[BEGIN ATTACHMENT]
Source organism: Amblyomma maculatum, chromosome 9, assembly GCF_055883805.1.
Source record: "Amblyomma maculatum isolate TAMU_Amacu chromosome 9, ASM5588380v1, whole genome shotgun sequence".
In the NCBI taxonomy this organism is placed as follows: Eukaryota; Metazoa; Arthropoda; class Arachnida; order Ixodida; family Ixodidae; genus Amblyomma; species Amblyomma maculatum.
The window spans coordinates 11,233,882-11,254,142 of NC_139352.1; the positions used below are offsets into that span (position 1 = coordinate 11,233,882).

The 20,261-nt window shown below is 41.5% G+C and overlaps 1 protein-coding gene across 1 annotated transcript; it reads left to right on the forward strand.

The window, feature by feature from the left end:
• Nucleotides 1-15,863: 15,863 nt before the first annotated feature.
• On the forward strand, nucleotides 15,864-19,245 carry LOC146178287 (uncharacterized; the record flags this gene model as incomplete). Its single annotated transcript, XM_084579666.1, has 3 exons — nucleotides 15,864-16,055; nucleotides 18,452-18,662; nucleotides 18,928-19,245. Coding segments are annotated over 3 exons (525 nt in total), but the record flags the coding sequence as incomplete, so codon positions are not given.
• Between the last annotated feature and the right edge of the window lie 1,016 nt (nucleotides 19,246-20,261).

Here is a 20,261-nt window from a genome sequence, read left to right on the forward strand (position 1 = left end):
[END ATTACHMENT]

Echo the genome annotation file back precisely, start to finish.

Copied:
Source organism: Amblyomma maculatum, chromosome 9, assembly GCF_055883805.1.
Source record: "Amblyomma maculatum isolate TAMU_Amacu chromosome 9, ASM5588380v1, whole genome shotgun sequence".
In the NCBI taxonomy this organism is placed as follows: Eukaryota; Metazoa; Arthropoda; class Arachnida; order Ixodida; family Ixodidae; genus Amblyomma; species Amblyomma maculatum.
The window spans coordinates 11,233,882-11,254,142 of NC_139352.1; the positions used below are offsets into that span (position 1 = coordinate 11,233,882).

The 20,261-nt window shown below is 41.5% G+C and overlaps 1 protein-coding gene across 1 annotated transcript; it reads left to right on the forward strand.

The window, feature by feature from the left end:
• Nucleotides 1-15,863: 15,863 nt before the first annotated feature.
• On the forward strand, nucleotides 15,864-19,245 carry LOC146178287 (uncharacterized; the record flags this gene model as incomplete). Its single annotated transcript, XM_084579666.1, has 3 exons — nucleotides 15,864-16,055; nucleotides 18,452-18,662; nucleotides 18,928-19,245. Coding segments are annotated over 3 exons (525 nt in total), but the record flags the coding sequence as incomplete, so codon positions are not given.
• Between the last annotated feature and the right edge of the window lie 1,016 nt (nucleotides 19,246-20,261).

Here is a 20,261-nt window from a genome sequence, read left to right on the forward strand (position 1 = left end):